The government of Louis Philippe pow surmised they would crush him ; one or two of the princes were despatched from Toulon in expectation of securing the easy triumph of taking him ; but the indomitable Emir again found means to resume hostilities, and within a year of these vaunted victories he was threatening the French position at Taras. Danger was impending; the princes were recalled ; and to Bugeaud was entrusted the duty of meeting him. This, however, was no easy task. Within a period incredibly short the Emir overran the whole confines of Algeria, and the French marshal had no sooner arrived to assail him at one point, than he found his still more alert opponent had threatened him on another. Those menaces were repeated so long and so often that
many began to doubt the existence of an Abd-el-Kader. He was supposed to be but a phantom of the imagination, designed to afford an excuse for the maintenance of a large army in Africa ; and even the marshal himself pronounced him imprenable.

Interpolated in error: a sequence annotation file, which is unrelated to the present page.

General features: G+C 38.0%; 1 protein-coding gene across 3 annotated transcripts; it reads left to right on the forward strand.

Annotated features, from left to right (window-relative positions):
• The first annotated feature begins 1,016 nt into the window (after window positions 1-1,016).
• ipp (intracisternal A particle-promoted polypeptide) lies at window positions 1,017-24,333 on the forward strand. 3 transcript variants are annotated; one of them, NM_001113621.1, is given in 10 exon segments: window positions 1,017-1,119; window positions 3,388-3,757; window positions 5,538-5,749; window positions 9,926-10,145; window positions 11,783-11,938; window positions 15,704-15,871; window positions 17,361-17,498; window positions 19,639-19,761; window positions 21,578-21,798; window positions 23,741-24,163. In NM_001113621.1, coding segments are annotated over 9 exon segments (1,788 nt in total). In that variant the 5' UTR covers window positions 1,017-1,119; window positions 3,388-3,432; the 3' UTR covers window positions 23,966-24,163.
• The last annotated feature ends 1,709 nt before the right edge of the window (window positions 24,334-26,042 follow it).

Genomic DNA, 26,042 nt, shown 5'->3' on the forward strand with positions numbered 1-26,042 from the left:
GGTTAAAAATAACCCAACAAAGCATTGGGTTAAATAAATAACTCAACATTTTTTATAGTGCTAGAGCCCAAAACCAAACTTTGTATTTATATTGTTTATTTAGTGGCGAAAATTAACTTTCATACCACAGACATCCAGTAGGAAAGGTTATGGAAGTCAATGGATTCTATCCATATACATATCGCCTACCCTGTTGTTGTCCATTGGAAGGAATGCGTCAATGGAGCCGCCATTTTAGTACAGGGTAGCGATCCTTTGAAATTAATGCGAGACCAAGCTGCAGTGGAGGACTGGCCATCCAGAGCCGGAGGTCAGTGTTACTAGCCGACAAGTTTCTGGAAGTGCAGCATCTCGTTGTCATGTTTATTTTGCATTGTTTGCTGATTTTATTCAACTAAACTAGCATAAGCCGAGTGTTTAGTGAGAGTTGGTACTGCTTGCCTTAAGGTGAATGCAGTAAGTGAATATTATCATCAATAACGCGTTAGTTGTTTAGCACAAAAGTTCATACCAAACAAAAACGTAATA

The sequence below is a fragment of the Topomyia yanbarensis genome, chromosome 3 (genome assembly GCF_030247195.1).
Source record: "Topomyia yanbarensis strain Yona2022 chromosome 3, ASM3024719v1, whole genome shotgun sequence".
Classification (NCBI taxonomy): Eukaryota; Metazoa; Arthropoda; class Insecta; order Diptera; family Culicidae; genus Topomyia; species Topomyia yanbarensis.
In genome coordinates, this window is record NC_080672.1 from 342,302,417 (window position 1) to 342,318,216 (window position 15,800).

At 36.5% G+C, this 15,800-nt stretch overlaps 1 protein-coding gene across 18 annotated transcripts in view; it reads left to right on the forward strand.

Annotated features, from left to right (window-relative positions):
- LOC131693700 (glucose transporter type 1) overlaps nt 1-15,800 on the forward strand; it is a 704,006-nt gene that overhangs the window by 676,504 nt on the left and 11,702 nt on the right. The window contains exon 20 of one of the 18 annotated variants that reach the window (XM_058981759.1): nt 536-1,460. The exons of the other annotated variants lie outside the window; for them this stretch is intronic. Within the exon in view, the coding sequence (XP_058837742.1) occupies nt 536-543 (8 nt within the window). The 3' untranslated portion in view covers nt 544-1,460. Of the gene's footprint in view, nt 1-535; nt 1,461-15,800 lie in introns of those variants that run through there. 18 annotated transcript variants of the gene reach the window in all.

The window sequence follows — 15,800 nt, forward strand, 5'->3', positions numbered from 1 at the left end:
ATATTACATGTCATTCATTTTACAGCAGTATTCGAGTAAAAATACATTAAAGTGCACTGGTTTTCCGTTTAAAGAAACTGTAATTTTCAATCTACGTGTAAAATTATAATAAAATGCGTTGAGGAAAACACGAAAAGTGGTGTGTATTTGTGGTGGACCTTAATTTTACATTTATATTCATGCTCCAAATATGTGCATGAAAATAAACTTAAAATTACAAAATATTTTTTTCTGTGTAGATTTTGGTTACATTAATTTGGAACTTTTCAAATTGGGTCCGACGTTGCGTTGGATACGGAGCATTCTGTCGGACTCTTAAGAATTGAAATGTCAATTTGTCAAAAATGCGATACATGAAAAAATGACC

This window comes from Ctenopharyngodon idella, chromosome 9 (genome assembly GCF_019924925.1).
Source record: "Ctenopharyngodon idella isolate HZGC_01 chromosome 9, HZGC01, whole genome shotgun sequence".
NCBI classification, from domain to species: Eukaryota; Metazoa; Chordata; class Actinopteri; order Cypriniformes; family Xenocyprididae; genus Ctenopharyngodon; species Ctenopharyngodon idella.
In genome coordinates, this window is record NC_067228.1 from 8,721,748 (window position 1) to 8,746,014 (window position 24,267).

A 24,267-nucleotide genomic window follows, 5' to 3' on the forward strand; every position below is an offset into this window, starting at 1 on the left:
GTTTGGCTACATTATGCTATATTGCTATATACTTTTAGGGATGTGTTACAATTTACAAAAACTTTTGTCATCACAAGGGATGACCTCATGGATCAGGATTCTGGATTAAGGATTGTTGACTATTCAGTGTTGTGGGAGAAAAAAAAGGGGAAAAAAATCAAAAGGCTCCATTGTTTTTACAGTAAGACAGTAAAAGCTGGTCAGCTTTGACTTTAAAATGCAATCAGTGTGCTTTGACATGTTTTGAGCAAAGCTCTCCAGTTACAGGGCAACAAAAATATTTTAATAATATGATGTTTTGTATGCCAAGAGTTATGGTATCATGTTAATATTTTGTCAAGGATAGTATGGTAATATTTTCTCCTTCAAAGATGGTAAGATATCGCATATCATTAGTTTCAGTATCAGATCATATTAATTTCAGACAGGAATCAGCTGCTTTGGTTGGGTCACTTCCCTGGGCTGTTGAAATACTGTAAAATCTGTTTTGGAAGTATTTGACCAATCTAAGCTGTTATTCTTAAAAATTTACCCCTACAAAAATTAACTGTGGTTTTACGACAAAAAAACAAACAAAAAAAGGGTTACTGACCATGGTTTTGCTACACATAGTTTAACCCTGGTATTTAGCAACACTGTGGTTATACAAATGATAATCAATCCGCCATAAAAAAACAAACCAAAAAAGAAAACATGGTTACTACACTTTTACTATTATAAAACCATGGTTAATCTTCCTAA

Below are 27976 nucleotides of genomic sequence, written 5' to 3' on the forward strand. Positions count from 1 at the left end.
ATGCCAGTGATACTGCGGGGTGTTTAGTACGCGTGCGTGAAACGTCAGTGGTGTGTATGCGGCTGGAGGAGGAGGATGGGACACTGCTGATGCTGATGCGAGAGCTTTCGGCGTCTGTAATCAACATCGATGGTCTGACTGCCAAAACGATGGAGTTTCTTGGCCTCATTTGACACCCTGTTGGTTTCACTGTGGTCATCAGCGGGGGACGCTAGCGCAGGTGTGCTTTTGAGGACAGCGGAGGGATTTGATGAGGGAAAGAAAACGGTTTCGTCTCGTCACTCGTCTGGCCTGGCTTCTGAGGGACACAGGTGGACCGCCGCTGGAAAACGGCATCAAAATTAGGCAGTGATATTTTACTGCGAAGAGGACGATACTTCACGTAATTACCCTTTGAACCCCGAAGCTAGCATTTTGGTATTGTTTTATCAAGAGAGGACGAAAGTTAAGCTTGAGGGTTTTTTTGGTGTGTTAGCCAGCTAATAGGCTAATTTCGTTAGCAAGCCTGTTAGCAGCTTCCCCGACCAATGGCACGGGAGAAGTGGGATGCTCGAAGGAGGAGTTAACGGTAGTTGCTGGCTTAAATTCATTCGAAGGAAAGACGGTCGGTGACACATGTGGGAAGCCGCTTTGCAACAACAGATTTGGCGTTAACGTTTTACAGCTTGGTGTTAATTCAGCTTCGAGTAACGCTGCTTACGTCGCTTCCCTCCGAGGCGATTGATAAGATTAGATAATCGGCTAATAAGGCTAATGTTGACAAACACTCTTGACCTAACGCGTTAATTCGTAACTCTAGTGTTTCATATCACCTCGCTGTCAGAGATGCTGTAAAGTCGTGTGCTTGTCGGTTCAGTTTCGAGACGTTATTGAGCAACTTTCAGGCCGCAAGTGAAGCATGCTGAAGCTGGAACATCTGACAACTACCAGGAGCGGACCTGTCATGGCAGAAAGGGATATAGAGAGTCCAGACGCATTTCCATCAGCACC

A moment, and the prospects of Abd-el-Kader looked brighter than ever. His reputation, extraordinary career, and the superstitious opinion attached to his name, induced even the inhabitants of Morocco to prefer him to their own Sultan; and for a time it seemed probable he would shake the other on his throne. This appeared especially imminent after the Emir's memorable exploits in the Saharah, when, with comparatively small resources, he kept the whole African forces of France in check. But it was the prelude of his downfal. The jealousy excited in the Emperor of Morocco's mind was sedulously fostered by the emissaries of Louis Philippe, and gave rise, first to the withdrawal of the aid which Abderhamann had long in secret extended, and ultimately to his taking the field against him. Abd-el-Kader himself had imparted new energy and discipline to the exhausted forces of Morocco, and his own weapons were now turned against him. After a struggle of two years, during which he was more the enemy of Morocco than of the French, he fell by the power of the former; and, to escape the usual penalty of defeat, in its barbarous code, he threw himself into the hands of the French prince.